Researchers in Mexico have discovered a Pyramid that, according to initial measurements, is larger than the Great Pyramid of the Sun in Teotihuacan.
Initial excavations were done in 2010.
The Pyramid, 75 meters in height, was explored by specialists from the National Institute of Anthropology and History (INAH) on the acropolis of Tonina, Chiapas, estimated to be around 1700 years old.
Emiliano Gallaga, director of the archaeological zone, explained that work has been done in the last two years, and by means of a three-dimensional.
Researchers verified that in the northeastern part of the site, stands one of the largest construction in Mesoamerica, comparable in size only to great Mayan cities like Tikal and El Mirador in Guatemala.
Another features which makes this “unique” pre-hispanic structure stand out are the seven platforms which integrate it and were specific spaces intended to serve as palaces, temples, housing and administrative units.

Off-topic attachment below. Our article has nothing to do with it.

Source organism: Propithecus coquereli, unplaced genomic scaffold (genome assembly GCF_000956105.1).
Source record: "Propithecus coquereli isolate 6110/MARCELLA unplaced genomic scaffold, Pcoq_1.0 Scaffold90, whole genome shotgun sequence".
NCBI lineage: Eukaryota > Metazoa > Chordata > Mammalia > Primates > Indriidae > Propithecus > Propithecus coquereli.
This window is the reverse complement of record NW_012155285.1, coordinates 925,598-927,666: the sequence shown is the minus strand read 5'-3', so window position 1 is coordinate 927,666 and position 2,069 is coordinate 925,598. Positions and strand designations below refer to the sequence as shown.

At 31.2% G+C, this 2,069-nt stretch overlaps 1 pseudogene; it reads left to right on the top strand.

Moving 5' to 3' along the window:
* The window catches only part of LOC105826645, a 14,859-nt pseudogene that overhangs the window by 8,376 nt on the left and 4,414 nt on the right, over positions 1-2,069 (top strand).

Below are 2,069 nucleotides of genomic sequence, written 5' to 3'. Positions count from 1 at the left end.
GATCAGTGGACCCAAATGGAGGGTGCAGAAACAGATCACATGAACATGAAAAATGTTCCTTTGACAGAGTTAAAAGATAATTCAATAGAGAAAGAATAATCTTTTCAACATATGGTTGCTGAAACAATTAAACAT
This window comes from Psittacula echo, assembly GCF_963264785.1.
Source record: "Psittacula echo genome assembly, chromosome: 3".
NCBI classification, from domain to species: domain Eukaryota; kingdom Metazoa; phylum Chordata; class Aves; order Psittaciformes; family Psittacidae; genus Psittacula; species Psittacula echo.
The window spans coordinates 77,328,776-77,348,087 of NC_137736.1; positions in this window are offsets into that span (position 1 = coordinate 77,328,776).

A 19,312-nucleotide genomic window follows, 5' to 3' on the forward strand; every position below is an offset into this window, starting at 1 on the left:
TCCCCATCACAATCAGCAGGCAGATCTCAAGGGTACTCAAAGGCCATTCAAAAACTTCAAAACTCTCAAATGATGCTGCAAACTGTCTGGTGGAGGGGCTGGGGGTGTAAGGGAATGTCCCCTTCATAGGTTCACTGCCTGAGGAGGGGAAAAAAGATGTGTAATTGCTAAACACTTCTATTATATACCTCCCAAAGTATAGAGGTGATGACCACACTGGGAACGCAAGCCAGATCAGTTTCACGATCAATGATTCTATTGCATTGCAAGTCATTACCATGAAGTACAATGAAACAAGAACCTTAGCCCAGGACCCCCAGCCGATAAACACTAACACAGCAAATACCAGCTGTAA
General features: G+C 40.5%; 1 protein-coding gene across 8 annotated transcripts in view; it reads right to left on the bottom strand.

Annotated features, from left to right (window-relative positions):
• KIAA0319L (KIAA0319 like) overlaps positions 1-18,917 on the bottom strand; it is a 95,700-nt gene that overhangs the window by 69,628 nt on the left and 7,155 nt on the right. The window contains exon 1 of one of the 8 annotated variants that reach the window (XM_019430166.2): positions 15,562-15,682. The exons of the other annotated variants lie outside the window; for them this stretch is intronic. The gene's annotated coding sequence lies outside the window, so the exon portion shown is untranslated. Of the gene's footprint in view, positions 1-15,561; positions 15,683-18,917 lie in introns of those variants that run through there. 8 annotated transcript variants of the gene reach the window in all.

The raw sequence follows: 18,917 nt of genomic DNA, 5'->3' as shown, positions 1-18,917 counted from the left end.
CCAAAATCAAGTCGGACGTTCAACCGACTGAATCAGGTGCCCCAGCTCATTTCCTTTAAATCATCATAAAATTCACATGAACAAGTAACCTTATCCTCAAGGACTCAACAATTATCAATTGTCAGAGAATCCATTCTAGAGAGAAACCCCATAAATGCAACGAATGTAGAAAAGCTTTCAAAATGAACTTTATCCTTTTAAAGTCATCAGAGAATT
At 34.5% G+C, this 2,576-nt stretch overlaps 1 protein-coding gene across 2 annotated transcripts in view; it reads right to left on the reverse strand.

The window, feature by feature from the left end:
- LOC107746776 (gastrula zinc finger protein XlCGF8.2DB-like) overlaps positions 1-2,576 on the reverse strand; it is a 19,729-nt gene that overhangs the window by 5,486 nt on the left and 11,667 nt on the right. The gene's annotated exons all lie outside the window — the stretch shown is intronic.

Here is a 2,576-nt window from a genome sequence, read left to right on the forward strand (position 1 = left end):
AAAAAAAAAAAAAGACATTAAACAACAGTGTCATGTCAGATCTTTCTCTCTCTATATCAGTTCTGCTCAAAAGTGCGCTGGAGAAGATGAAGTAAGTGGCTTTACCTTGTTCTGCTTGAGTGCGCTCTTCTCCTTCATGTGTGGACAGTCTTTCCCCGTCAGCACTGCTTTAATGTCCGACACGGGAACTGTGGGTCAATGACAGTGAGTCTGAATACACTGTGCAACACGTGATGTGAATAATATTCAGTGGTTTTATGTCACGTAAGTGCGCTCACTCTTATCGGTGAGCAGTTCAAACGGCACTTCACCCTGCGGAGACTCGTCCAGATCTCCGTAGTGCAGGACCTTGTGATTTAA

It is a unique structure for various specific functions within the social, political, economic and religious structure, which is not repeated in any other archaeological site of the Mayan world stated researchers from INAH.
“It’s a big surprise to see that the pyramid was done almost entirely by pre-Hispanic architects and therefore is more artificial than natural.“
This is because it was believed that the entire structure was a natural hill, but recent evidence has revealed that the structure was almost entirely built by ancient inhabitants.
Archaeologists added that the pyramid is bigger than we had anticipated. The structure is connected by roads located on top of surrounding elevations.
Gallaga added that, after all of the information, we can confirm that this pyramid exceeds in height the pyramid of the Sun at Teotihuacan which measures 65 meters.
INAH researchers have determined that the city center had an architectural continuity between 10 and 12 hectares, which is the double of what was previously thought and mainly corresponds to the south facade of the Acropolis, one of the most important Mayan areas known to researchers.
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